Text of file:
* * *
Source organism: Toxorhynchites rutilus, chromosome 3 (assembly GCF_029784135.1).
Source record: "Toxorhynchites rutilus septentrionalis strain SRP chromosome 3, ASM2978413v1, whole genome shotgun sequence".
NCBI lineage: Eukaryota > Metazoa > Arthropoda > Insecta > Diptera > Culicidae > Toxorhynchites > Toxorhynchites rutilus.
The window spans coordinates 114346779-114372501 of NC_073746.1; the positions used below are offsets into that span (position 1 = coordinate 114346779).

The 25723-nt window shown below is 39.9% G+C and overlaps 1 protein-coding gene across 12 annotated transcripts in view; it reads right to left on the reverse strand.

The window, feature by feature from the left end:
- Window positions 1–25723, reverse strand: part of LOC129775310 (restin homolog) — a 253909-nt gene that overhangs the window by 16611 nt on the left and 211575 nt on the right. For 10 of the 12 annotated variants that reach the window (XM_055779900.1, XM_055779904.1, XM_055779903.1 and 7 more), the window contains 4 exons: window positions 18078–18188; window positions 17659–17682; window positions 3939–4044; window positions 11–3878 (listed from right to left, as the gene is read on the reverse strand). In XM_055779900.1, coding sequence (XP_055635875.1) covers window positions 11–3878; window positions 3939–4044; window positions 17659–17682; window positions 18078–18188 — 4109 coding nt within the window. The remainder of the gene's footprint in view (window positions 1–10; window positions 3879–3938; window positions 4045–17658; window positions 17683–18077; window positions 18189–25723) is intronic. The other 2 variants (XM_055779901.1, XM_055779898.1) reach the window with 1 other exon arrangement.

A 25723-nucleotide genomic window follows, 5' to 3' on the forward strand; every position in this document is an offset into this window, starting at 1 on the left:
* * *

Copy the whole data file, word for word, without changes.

Source organism: Toxorhynchites rutilus, chromosome 3 (assembly GCF_029784135.1).
Source record: "Toxorhynchites rutilus septentrionalis strain SRP chromosome 3, ASM2978413v1, whole genome shotgun sequence".
NCBI lineage: Eukaryota > Metazoa > Arthropoda > Insecta > Diptera > Culicidae > Toxorhynchites > Toxorhynchites rutilus.
The window spans coordinates 114346779-114372501 of NC_073746.1; the positions used below are offsets into that span (position 1 = coordinate 114346779).

The 25723-nt window shown below is 39.9% G+C and overlaps 1 protein-coding gene across 12 annotated transcripts in view; it reads right to left on the reverse strand.

The window, feature by feature from the left end:
- Window positions 1–25723, reverse strand: part of LOC129775310 (restin homolog) — a 253909-nt gene that overhangs the window by 16611 nt on the left and 211575 nt on the right. For 10 of the 12 annotated variants that reach the window (XM_055779900.1, XM_055779904.1, XM_055779903.1 and 7 more), the window contains 4 exons: window positions 18078–18188; window positions 17659–17682; window positions 3939–4044; window positions 11–3878 (listed from right to left, as the gene is read on the reverse strand). In XM_055779900.1, coding sequence (XP_055635875.1) covers window positions 11–3878; window positions 3939–4044; window positions 17659–17682; window positions 18078–18188 — 4109 coding nt within the window. The remainder of the gene's footprint in view (window positions 1–10; window positions 3879–3938; window positions 4045–17658; window positions 17683–18077; window positions 18189–25723) is intronic. The other 2 variants (XM_055779901.1, XM_055779898.1) reach the window with 1 other exon arrangement.

A 25723-nucleotide genomic window follows, 5' to 3' on the forward strand; every position in this document is an offset into this window, starting at 1 on the left: